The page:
Third Sunday of July - National Ice Cream Day

  • Make your own ice cream using an ice cream maker or the plastic bag method. Take a class vote for ice cream toppings to offer and create a mini-sundae bar.
  • Take a class poll of favorite ice cream flavors and discuss the results.
  • Draw pictures or complete a writing prompt about a favorite ice cream flavor and/or favorite ice cream experience (i.e. the first time my grandpa took me to Coldstone).


July 20 - Ugly Truck Contest Day

  • What is the ugliest truck that you have ever seen? Compare stories. If possible, share pictures.
  • Draw a picture and/or complete a writing prompt about what the ugliest truck would look like. Include as many details as possible.
  • Did you know that there are real ugly truck contests out there? Research just a few of them. If there are pictures of current or past winners, make sure to check them out.


July 21 - National Junk Food Day

  • Take a class poll about favorite type of junk food and discuss the results. Is there a clear winner? Do people prefer the really unhealthy junk foods?
  • Pick a junk food and learn about its nutritional values. If there are different types and/or brands, do some comparisons.
  • Research homemade junk food recipes and vote on one that you will make as a class.

Re-posted with permission.  Me and my cousin at her wedding, May 2009.
Re-posted with permission. Me and my cousin at her wedding, May 2009. | Source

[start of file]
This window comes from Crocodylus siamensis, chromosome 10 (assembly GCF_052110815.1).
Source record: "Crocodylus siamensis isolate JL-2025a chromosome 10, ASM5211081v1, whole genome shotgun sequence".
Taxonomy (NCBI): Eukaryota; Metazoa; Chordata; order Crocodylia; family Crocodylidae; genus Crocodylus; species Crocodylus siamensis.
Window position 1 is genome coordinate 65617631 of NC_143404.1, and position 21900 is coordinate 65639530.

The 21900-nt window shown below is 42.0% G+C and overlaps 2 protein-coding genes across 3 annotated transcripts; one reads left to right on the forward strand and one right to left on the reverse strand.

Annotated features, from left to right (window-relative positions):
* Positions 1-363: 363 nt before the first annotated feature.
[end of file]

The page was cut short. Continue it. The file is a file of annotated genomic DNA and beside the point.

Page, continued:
July 24 - Cousins Day

  • Take a poll about how many first cousins each student has. Does anyone not know how many first cousins he or she has? Does anyone have no cousins?
  • Draw pictures or complete a writing prompt about cousins, such as a favorite memory with cousins. If students do not know their cousins, they can choose to write about something that they would like to do with them (i.e. play a game, take a trip).
  • Have students bring in pictures of their cousins and share information about them. Bring in your own pictures as well. Students are always fascinated to learn that teachers have lives outside of the classroom.


July 28 - National Milk Chocolate Day

  • Learn about how milk chocolate is made and about the differences between milk chocolate, dark chocolate, and white chocolate.
  • Have a taste test of different kinds of milk chocolate OR of different types of chocolate. Graph and discuss the results. Were there any kinds that stuck out as particularly good or bad? Why?
  • Make a dessert or snack today with a milk chocolate product, such as chocolate chip cookies or chocolate covered pretzels.


National Blueberry Month

  • Learn about the nutritional value of blueberries.
  • Do you live near a blueberry or other berry farm? Summer is a perfect time to go berry picking. See if you can arrange a field trip.
  • Enjoy a snack with blueberries. You can eat them plain or include them in a dish, such as blueberry pancakes or muffins.

Blueberry Picking: Wisconsin

Blueberry Ridge Orchard (E2795 Hageness Road):
Hagness Rd, Eleva, WI 54738, USA

get directions

Flyte Family Farm (W13450 Cottonville Avenue):
Cottonville Ave, Coloma, WI 54930, USA

get directions

Rush River Produce (W4098 200th Ave.):
200th Ave, Maiden Rock, WI 54750, USA

get directions